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Northrop third-quarter profit rises; sees higher full-year profit

The corporate logo of Northrop Grumman is shown on a Fire Scout MQ-8 B unmanned helicopter during a ceremony at Naval Air Station North Isla
The corporate logo of Northrop Grumman is shown on a Fire Scout MQ-8 B unmanned helicopter during a ceremony at Naval Air Station North Isla

WASHINGTON (Reuters) - Northrop Grumman Corp , maker of Global Hawk unmanned planes, on Wednesday reported sharply higher-than-expected third-quarter earnings despite a slight drop in sales, and raised its forecast for full-year sales.

Northrop, which builds a range of electronic equipment for the U.S. military, reported an 18 percent increase in earnings per share to $2.14 for the quarter. The result came in well above the $1.82 that analysts expected, according to a poll by Thomson Reuters I/B/E/S.

Northrop raised its forecast for full-year earnings per share to a range of $8.00 to $8.15, from $7.60 to $7.80. It also forecast higher operating margins, after boosting margins sharply in the quarter.

Northrop Chief Executive Wes Bush said the company would continue to reshape its portfolio and focus on "effective cash deployment."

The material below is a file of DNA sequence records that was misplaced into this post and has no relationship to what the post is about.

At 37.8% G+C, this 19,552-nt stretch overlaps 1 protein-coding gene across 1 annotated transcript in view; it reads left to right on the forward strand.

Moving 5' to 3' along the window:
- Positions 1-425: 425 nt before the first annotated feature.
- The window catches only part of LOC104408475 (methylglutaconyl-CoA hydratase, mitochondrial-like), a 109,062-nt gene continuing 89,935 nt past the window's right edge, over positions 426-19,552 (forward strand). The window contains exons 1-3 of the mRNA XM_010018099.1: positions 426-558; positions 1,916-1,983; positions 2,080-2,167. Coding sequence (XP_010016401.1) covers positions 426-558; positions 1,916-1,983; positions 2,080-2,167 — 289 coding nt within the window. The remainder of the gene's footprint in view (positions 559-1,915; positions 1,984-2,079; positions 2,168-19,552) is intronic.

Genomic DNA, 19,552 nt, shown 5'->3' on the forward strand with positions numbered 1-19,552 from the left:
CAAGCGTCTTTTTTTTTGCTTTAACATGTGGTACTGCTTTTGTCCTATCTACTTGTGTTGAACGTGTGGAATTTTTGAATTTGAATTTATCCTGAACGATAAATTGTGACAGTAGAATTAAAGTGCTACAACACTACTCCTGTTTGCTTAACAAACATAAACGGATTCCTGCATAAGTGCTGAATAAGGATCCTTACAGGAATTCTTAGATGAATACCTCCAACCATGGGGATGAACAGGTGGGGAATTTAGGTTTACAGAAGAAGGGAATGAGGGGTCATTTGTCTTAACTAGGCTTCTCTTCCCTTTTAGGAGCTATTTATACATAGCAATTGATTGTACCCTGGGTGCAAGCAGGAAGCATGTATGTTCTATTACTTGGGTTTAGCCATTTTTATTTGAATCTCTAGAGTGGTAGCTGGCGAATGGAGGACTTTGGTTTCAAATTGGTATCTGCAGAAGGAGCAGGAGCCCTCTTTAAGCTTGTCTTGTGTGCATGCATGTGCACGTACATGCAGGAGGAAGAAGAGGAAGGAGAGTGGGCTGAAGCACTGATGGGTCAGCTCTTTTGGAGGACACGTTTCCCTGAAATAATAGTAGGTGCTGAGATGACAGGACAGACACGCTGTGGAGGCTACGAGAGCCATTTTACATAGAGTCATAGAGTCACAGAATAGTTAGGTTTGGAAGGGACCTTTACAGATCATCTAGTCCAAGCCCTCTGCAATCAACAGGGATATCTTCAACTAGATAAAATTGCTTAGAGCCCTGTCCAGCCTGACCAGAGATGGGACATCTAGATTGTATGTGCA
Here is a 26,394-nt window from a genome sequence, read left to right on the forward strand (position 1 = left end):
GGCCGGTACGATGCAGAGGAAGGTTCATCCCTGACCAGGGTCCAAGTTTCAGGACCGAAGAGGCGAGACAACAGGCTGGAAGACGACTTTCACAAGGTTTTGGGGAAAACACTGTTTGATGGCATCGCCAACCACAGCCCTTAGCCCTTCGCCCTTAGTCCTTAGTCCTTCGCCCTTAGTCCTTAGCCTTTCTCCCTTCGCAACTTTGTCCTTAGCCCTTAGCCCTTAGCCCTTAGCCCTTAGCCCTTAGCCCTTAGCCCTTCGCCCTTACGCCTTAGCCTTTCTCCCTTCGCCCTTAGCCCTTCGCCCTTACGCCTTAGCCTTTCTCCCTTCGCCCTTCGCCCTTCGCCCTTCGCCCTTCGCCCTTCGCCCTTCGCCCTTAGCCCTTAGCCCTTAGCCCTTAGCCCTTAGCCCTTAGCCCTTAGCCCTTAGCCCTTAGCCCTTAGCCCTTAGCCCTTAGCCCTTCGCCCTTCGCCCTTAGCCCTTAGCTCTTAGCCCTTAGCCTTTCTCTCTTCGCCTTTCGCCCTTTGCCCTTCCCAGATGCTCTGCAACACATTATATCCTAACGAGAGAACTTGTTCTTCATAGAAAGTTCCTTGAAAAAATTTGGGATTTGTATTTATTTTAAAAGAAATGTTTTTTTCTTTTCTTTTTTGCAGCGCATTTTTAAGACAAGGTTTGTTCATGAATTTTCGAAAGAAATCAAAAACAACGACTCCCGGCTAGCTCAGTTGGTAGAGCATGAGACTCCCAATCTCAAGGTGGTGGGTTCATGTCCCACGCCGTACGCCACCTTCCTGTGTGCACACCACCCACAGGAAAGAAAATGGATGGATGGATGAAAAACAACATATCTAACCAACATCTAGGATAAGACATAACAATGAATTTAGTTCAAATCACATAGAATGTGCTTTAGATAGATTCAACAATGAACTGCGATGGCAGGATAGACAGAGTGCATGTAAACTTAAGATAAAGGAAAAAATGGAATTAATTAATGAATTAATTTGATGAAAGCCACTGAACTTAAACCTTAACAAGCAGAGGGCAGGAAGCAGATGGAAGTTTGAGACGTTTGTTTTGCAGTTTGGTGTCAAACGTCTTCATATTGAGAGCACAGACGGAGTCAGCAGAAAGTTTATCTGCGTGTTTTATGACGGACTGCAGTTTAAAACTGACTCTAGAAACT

Northrop, like most other weapons makers, has been cutting costs as it braces for a decline in Pentagon spending, which is slated to drop by about $1 trillion over the decade that began in 2013.

Revenues are down across the sector, but the decline has not been as bad this year as companies had expected. However backlogs reflect a slowdown in government orders.

Northrop revised its forecast for full-year revenues up slightly to $24.4 billion from $24.3 billion.

The company reported lower revenues in its aerospace, information systems and technical service businesses, but said revenues in its electronic systems division rose by 4 percent in the quarter, lifted by higher volume for international and combat avionics programs.

Its total backlog was $37.5 billion at the end of the quarter, down from $40.8 billion at the end of December. Northrop said the decline was mainly due to reduced and delayed customer awards resulting from the current U.S. budget climate.

The decline also reflected a $1 billion adjustment in the unfunded backlog of the information systems division for expired periods of performance on active contracts, Northrop said.

(Reporting by Andrea Shalal-Esa; Editing by Gerald E. McCormick and Jeffrey Benkoe)

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